Follow this link to check out our official Doves of Friendship and say thanks for being a friend!

And a Partridge in a Pear Tree!

The partridge in a pear tree also has its roots in religious scripture, linking the Christmas holiday to another very important event in the Christian calendar – the Easter story, and the sacrifice of Christ. In the classic Christmas song, the partridge in the tree seems to represent Jesus on the cross, as a mama partridge will feign injury and sacrifice herself to keep her nesting children safe. So now we know what one of the most iconic Christmas songs is really all about: love, peace, sacrifice and family, all beautiful things to keep in mind as we celebrate the Christmas season with our loved ones near and far!


‘Turtle Doves in Culture‘, OperationTurtleDove

The Scotsman, ‘Turkey at Christmas: why we eat turkey for Christmas dinner‘. 24 December 2020

For more fun festive facts and decorating ideas, why not check out some of our other Christmas blogs below? Merry Christmas!

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What Is A Blue Christmas?

Merry Christmas all, and welcome to another of blog where we will dive into the rich and diverse world of Christmas facts and traditions!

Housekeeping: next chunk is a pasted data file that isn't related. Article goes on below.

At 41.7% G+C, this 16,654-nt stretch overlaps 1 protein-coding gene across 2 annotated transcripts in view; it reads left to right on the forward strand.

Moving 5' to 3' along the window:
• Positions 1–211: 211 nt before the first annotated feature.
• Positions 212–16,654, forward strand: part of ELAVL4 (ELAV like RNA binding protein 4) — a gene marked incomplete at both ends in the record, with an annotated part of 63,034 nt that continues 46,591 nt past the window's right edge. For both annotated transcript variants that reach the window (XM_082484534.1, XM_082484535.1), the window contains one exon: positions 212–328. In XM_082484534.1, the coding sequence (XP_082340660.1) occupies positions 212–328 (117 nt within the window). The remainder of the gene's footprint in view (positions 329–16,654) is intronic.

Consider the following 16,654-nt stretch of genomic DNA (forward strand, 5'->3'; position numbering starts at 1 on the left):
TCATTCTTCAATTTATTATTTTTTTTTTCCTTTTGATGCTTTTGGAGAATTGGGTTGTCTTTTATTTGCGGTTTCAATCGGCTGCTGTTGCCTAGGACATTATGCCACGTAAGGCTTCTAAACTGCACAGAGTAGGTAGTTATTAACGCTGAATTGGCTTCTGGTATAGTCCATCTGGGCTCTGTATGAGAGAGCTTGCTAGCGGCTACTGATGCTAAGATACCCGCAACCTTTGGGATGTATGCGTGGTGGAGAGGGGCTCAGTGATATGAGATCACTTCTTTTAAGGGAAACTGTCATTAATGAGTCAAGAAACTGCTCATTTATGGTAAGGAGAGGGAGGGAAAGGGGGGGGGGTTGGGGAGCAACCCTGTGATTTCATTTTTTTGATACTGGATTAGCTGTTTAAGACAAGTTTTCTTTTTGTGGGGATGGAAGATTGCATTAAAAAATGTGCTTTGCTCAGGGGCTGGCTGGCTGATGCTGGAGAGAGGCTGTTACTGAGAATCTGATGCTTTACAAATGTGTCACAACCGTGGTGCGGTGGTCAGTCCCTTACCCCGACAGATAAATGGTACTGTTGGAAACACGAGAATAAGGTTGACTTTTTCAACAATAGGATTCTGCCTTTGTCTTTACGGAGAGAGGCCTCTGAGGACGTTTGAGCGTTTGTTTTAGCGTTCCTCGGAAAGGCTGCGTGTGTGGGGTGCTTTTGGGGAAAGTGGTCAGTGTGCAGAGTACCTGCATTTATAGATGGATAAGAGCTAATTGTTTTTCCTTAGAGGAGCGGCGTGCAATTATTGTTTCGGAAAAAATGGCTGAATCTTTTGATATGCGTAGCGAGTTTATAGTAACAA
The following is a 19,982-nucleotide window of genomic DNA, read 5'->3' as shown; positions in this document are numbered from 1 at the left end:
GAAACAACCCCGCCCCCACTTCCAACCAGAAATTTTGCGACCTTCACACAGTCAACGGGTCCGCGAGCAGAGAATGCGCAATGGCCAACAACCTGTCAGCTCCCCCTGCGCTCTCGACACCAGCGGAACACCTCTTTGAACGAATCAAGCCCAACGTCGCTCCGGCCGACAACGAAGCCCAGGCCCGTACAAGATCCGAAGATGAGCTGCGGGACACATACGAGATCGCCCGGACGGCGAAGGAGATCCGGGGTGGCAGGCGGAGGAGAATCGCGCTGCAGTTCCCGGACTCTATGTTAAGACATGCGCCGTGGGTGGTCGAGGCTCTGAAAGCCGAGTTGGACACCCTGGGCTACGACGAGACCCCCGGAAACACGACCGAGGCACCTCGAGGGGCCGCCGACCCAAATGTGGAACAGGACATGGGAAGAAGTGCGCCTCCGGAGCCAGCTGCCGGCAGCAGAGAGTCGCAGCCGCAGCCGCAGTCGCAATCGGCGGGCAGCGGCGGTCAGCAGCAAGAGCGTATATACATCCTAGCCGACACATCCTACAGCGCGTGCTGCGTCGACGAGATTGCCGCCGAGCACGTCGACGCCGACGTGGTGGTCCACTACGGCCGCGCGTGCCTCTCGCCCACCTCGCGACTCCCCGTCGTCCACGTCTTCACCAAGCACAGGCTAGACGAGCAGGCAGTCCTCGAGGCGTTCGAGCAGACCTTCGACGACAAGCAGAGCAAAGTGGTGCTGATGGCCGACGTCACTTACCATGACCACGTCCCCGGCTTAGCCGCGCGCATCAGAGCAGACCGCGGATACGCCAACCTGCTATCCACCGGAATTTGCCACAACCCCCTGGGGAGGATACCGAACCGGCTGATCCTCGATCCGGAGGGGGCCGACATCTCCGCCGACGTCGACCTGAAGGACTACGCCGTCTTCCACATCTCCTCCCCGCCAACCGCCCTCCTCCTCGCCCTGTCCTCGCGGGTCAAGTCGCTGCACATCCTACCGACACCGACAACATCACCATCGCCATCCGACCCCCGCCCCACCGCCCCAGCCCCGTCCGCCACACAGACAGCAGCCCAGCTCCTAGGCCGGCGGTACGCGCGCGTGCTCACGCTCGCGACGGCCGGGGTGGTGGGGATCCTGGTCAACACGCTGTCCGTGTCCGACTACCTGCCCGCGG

Our Elvis Presley Tree Decoration.

What comes to mind when you think of a blue Christmas? Maybe you think of the 1978 cult classic Japanese sci-fi movie of the same name, or more likely the solemn song of unrequited love made popular in 1957 by country rock crooner Elvis Presley – let’s be honest, you’re singing “I’ll have a bluuuue, blue, blue, blue Christmas” right now! The phrase “blue Christmas” is definitely most associated with festive pop culture now, courtesy of The King, but we have learned there is another special meaning rooted in Western Christian festive tradition that often goes unknown.

Blue Christmas, for many Christian people, is marked during Advent on or around December 21st – an important date in many cultures as it marks the Winter Solstice or Longest Night, when the daylight hours are at their shortest. In Western Christian tradition, this night is often marked with a special ‘Blue Christmas’ church service which combines worship and remembrance as it acknowledges the struggle and grief that many people face over the festive period.